Tag Archives: super bowl

Parking Super Bowl 53 (Post-game)

By Frank Giles

When visiting Atlanta, you  definitely need to consider your parking and transportation options. In an age of Uber, car-share, and those little scooters all over the place, public transportation is not the only game in town. That’s a good thing because like most major cities, downtown parking is at a premium. So what happens when you throw in one Super Bowl weekend? Well as it turns out, parking and mobility doesn’t have to be so laborious, even during the Super Bowl.

This year, Atlanta was privileged to be the host city of Super Bowl 53. Sure, parking rates were adjusted to meet demand the closer you got to the stadium, but parking inventory was not exhausted. There were a few factors that allow a high-traffic city like Atlanta to successfully accommodate a Super Bowl crowd:

  • Far away teams. The two teams playing in Super Bowl 53 were the Los Angeles Rams and the New England Patriots. These teams being far to the west and north respectively in relation to Atlanta means very few people will want to drive in. This might have been different if we were hosting a closer team like the Saints … too soon?
  • Public transportation push. Atlanta made a huge effort to push people toward MARTA, the city’s public transportation. There is a train station in the middle of all the action and I can personally attest that it was heavily used.
  • Uber and  Lyft. So who drives anymore, anyway? In a ride-share society, traffic doesn’t necessarily translate into parking. Ten or 15 years ago, visitors to Atlanta would book their hotel and their rental car at the same time, but that’s no longer the case. Because people are so comfortable taking a ride-share service, rental cars are largely avoided. This means less traffic searching for parking.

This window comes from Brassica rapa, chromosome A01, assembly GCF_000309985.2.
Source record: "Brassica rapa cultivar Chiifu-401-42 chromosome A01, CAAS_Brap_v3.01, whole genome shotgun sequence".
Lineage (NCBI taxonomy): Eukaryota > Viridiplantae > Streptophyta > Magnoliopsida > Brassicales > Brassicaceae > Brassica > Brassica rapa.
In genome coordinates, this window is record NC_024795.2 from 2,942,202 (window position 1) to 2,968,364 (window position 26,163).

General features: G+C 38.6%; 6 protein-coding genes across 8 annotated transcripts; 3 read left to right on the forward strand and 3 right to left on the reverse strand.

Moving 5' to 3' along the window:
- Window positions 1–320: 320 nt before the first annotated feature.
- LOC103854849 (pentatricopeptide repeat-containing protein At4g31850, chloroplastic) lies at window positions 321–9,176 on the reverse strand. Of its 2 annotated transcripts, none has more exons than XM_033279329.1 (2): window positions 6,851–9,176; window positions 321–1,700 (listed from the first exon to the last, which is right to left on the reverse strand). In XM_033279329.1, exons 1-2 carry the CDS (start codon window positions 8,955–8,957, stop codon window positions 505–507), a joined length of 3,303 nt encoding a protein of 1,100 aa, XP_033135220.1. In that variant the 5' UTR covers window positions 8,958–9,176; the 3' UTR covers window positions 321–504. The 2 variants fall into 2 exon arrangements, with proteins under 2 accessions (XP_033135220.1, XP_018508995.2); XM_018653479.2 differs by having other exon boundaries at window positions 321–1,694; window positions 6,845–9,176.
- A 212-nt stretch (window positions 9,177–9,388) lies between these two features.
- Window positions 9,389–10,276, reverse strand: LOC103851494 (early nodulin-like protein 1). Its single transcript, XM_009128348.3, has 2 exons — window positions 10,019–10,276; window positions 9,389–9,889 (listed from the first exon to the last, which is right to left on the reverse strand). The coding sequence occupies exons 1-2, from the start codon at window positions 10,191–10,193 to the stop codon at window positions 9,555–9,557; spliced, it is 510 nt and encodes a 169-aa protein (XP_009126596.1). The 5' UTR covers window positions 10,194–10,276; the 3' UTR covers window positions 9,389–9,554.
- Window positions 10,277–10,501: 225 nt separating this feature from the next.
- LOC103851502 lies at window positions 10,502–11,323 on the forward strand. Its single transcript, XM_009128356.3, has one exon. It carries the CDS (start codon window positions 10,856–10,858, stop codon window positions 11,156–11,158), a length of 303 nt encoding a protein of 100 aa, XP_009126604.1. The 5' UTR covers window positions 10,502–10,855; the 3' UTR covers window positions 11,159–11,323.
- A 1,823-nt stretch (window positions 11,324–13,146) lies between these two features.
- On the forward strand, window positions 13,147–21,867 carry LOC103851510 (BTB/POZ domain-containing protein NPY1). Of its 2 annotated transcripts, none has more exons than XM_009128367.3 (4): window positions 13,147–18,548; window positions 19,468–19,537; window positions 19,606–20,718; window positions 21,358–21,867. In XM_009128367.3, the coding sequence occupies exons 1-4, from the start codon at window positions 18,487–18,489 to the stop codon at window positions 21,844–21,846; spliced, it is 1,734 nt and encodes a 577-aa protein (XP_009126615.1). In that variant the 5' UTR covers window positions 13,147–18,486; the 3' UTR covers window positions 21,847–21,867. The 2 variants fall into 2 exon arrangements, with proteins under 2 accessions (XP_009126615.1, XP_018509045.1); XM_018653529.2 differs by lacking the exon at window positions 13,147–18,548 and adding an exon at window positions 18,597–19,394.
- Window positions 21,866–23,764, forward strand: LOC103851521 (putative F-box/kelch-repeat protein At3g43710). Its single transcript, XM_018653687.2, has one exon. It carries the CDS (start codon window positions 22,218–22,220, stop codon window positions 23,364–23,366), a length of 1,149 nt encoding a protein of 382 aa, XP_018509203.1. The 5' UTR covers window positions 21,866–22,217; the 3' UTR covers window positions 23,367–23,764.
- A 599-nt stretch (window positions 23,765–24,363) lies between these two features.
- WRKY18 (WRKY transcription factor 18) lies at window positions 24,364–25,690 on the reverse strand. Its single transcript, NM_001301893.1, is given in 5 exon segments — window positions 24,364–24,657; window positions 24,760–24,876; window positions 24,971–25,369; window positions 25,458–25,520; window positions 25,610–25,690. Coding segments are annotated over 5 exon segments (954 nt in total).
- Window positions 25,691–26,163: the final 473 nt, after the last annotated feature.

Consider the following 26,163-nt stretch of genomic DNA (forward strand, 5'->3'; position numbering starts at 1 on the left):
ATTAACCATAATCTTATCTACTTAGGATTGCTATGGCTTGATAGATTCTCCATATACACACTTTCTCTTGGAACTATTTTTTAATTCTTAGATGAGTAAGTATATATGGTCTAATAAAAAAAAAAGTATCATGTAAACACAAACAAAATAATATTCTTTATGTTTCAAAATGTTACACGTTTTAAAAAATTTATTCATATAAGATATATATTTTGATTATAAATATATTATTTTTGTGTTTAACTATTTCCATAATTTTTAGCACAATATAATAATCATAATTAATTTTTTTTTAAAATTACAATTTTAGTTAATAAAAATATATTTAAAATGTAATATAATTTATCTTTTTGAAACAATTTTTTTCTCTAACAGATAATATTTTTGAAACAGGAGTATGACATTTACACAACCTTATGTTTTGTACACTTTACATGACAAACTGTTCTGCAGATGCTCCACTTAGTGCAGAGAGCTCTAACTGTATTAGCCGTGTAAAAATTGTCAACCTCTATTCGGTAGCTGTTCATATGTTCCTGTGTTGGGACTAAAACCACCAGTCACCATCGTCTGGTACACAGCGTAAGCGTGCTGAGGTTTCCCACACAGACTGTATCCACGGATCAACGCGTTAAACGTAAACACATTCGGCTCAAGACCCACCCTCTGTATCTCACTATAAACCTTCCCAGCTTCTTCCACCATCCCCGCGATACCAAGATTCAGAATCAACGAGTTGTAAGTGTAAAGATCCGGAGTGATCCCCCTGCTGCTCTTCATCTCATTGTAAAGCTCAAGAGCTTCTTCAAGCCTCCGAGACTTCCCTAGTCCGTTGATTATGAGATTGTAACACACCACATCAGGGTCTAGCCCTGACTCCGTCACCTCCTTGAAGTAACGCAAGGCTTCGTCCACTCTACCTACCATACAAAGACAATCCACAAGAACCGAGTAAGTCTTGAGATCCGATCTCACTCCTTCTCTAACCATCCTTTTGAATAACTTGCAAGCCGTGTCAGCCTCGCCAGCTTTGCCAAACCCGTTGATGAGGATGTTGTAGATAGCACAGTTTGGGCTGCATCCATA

Events like this leave opportunity for more luxury services like valet and shuttles. At the end of the day there were still plenty of cars to park, but the parking experience for visitors was not the nightmare some might have expected. Everyone can win, even if your name is not Tom Brady.

Frank Giles is territory manager with Lanier Parking.


Military Planning and Super Bowl Parking

By Brett Munkel, CAPP

Though I never served in our armed forces, I consider myself a fan of military history and enjoy diving into accounts of various campaigns through the centuries.  An aspect often overlooked is that battles and wars are not won through the force of strength alone. What sets many of the most dominant armies in history apart is it their ability to plan, supply, and maintain an operational flexibility.

Working over several days with the SP+ GAMEDAY team on Super Bowl LVIII operations made clear that these traits are also necessary for effective event operations:  Planning routes and ensuring precise timing for almost 550 buses to coordinate delivery of more than 10,000 passengers, stationing and supplying more than 350 employees, and controlling nearly 10,000 spaces, all for an event that occurs over a few short hours.  Our “battle” required quick pivots as security personnel made last minute changes and field personnel had to adapt, adjusting routes and shifting staff and resources.  Field teams were provided a plan and trained to implement it while empowered to make adjustments as the situation required.  In the end, the event went exceedingly well (outside the stadium at least) and we’re off to begin the planning process for next year.

Events can vary drastically with regard to size, complexity, and resource availability.  Effective planning, logistical support, and operational flexibility will always ensure you’re putting the best foot forward no matter the circumstance.

Brett Munkel, CAPP, is vice president, university services, with SP+